Anyone who has participated in wedding planning can agree that it can be so damn stressful. Whether you’re the bride, groom, MOH, MIL, or bridesmaid, there is a to-do list longer than a CVS receipt. First, you need a budget, a date, and a venue. You also have to make these decisions fairly quickly and pray your venue isn’t booked by some un-engaged girl already planning her fairytale wedding. Next, you have to coordinate vendors, the dress, your bridesmaid dresses, invitations, honeymoon… I think you get the point.
We’ve all heard the term bridezilla, and there’s a reason for it. Weddings are a lot of work, and they can bring out the worst in people. I, myself, have been in a handful of weddings and have witnessed couples fight over the most trivial things. Really?? We’re getting pissed over linen patterns or up lighting?? I’ve seen these spats over decor turn into a scene from Fight Club.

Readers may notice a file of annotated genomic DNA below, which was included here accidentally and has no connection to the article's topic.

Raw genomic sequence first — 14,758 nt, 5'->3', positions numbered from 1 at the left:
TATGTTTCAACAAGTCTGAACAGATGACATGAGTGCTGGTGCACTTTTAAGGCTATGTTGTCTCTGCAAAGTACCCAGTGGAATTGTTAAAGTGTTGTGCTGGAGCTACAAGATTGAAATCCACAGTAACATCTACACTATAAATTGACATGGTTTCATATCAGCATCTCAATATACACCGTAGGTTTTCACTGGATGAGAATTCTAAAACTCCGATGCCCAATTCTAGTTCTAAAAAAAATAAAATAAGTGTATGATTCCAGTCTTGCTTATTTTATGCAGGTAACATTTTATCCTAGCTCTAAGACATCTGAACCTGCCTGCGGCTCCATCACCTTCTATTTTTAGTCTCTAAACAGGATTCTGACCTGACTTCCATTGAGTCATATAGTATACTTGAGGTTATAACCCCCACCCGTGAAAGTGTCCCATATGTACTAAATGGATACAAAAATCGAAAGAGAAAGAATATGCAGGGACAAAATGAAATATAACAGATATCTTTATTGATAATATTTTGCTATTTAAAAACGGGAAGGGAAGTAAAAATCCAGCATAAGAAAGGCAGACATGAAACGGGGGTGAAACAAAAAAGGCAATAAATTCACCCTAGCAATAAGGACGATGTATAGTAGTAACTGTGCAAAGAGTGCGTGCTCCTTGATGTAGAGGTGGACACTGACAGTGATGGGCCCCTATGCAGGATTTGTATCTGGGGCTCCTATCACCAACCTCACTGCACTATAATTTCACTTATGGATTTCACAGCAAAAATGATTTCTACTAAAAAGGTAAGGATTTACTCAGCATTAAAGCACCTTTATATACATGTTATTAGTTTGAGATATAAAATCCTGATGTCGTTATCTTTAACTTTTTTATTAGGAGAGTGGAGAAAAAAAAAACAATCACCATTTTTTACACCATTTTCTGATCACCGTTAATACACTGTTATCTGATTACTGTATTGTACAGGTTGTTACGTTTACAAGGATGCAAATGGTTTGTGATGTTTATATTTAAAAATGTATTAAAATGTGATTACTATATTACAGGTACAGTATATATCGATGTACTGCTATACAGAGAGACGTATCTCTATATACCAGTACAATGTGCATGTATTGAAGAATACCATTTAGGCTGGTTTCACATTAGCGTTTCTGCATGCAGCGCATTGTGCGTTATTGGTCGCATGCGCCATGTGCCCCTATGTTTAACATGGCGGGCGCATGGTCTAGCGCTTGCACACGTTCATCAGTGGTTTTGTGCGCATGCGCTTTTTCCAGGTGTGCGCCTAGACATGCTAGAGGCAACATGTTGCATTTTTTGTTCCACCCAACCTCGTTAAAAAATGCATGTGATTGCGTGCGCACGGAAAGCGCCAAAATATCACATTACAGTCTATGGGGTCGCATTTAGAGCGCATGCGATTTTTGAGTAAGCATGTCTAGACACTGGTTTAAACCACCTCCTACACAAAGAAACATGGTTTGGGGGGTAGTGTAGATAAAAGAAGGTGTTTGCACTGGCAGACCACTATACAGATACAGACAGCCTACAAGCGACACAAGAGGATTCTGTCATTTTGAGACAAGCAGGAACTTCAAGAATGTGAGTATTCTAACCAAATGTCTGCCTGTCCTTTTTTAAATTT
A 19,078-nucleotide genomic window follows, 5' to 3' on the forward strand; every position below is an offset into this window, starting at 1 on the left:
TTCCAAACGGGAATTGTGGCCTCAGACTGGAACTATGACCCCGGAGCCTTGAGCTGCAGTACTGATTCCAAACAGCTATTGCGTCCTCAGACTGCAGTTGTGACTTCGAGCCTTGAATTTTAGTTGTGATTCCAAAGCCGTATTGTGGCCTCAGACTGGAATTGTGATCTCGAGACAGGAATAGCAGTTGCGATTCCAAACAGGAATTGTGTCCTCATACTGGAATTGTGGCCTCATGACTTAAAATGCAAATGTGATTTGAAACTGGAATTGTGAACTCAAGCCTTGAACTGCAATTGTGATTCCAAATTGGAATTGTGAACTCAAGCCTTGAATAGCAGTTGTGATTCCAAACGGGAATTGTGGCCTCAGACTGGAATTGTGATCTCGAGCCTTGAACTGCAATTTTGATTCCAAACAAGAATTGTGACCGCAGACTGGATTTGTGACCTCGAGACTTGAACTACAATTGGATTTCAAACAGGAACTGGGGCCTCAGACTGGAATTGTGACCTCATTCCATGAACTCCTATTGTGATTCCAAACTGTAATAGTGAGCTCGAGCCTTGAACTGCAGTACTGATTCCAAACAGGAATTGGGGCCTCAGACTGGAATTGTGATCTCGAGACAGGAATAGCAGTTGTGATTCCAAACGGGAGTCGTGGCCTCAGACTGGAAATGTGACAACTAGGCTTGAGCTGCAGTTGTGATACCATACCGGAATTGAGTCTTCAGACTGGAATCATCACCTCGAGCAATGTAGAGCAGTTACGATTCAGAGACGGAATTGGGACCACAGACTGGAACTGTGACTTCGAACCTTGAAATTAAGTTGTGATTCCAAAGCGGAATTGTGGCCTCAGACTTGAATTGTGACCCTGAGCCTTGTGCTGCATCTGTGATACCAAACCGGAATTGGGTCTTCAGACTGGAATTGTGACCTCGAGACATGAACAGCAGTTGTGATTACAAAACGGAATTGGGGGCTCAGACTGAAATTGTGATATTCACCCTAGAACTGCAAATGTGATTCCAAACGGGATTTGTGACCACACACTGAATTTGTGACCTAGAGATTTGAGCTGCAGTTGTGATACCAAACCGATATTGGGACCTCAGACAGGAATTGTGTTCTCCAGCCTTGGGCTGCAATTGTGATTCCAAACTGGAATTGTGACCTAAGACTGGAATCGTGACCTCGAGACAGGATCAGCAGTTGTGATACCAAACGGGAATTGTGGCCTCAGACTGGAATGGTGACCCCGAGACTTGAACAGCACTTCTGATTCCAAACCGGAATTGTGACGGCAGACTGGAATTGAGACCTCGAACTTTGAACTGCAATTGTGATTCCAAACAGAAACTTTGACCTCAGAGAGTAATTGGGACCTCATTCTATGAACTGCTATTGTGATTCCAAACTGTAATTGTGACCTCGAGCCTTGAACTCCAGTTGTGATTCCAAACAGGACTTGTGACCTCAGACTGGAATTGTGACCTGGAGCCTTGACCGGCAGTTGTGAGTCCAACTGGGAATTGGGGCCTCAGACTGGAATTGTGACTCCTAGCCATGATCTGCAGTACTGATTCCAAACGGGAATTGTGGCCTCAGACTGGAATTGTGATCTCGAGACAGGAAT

As a former bride and also as someone who has called off her wedding, I’m familiar with tension before the big day. My ex-fiancé and I bickered about the guest list, venue, flowers, you name it. These wedding quarrels morphed into us going to war about everything from finances to family to our careers. Before I called it off, I would constantly question if everyone who plans a wedding struggles with this or if I was just in the wrong relationship. Spoiler alert: it wasn’t normal.
So, the question is: are these normal pre-wedding disagreements, or are these serious warning signs that this person isn’t your ‘til-death-do-us-part? Read on for some signs that your wedding disagreements are an indicator of unhappiness to come.
Why Did You Get Engaged In The First Place?
Social media has really changed the game for engagements and weddings (I blame Laguna Beach for starting prom-posals). There’s nothing wrong with it, but today it’s pretty much the standard for people hire photographers and plan over-the-top engagements, which they then post over and over again on Instagram. Same goes for weddings. Every part of your wedding day is documented by friends and family on social media. Let’s not forget about the teaser pics right after the big day that only warn of a few weeks later when your IG feed will be inundated by wedding shots.